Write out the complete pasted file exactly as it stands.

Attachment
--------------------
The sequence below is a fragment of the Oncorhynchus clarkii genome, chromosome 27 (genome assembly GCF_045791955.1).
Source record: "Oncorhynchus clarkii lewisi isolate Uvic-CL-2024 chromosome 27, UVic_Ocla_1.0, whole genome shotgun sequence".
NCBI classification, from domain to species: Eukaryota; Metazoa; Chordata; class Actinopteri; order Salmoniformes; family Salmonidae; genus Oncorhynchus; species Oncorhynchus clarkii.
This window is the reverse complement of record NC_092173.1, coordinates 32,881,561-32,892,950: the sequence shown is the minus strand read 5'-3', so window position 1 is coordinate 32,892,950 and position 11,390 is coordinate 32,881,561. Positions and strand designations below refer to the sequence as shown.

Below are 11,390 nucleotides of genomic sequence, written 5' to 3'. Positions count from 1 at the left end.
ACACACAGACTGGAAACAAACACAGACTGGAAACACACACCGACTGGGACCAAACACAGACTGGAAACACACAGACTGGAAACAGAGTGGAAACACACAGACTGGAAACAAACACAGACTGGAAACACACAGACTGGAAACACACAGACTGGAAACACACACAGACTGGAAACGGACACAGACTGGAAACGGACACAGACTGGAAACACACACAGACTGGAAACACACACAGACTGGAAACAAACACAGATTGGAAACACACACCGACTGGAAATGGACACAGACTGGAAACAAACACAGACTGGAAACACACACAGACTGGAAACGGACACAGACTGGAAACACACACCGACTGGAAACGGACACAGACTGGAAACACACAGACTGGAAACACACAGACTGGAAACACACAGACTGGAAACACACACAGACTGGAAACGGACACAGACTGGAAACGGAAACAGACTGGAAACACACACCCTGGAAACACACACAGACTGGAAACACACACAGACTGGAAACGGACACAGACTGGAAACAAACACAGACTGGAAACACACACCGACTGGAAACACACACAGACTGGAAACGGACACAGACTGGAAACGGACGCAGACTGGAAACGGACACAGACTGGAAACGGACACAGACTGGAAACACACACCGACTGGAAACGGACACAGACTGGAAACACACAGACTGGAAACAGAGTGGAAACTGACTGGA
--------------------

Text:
The sequence below is a fragment of the Oncorhynchus clarkii genome, chromosome 27 (genome assembly GCF_045791955.1).
Source record: "Oncorhynchus clarkii lewisi isolate Uvic-CL-2024 chromosome 27, UVic_Ocla_1.0, whole genome shotgun sequence".
NCBI classification, from domain to species: Eukaryota; Metazoa; Chordata; class Actinopteri; order Salmoniformes; family Salmonidae; genus Oncorhynchus; species Oncorhynchus clarkii.
This window is the reverse complement of record NC_092173.1, coordinates 32,881,561-32,892,950: the sequence shown is the minus strand read 5'-3', so window position 1 is coordinate 32,892,950 and position 11,390 is coordinate 32,881,561. Positions and strand designations below refer to the sequence as shown.

Below are 11,390 nucleotides of genomic sequence, written 5' to 3'. Positions count from 1 at the left end.
ACACACAGACTGGAAACAAACACAGACTGGAAACACACACCGACTGGGACCAAACACAGACTGGAAACACACAGACTGGAAACAGAGTGGAAACACACAGACTGGAAACAAACACAGACTGGAAACACACAGACTGGAAACACACAGACTGGAAACACACACAGACTGGAAACGGACACAGACTGGAAACGGACACAGACTGGAAACACACACAGACTGGAAACACACACAGACTGGAAACAAACACAGATTGGAAACACACACCGACTGGAAATGGACACAGACTGGAAACAAACACAGACTGGAAACACACACAGACTGGAAACGGACACAGACTGGAAACACACACCGACTGGAAACGGACACAGACTGGAAACACACAGACTGGAAACACACAGACTGGAAACACACAGACTGGAAACACACACAGACTGGAAACGGACACAGACTGGAAACGGAAACAGACTGGAAACACACACCCTGGAAACACACACAGACTGGAAACACACACAGACTGGAAACGGACACAGACTGGAAACAAACACAGACTGGAAACACACACCGACTGGAAACACACACAGACTGGAAACGGACACAGACTGGAAACGGACGCAGACTGGAAACGGACACAGACTGGAAACGGACACAGACTGGAAACACACACCGACTGGAAACGGACACAGACTGGAAACACACAGACTGGAAACAGAGTGGAAACTGACTGGA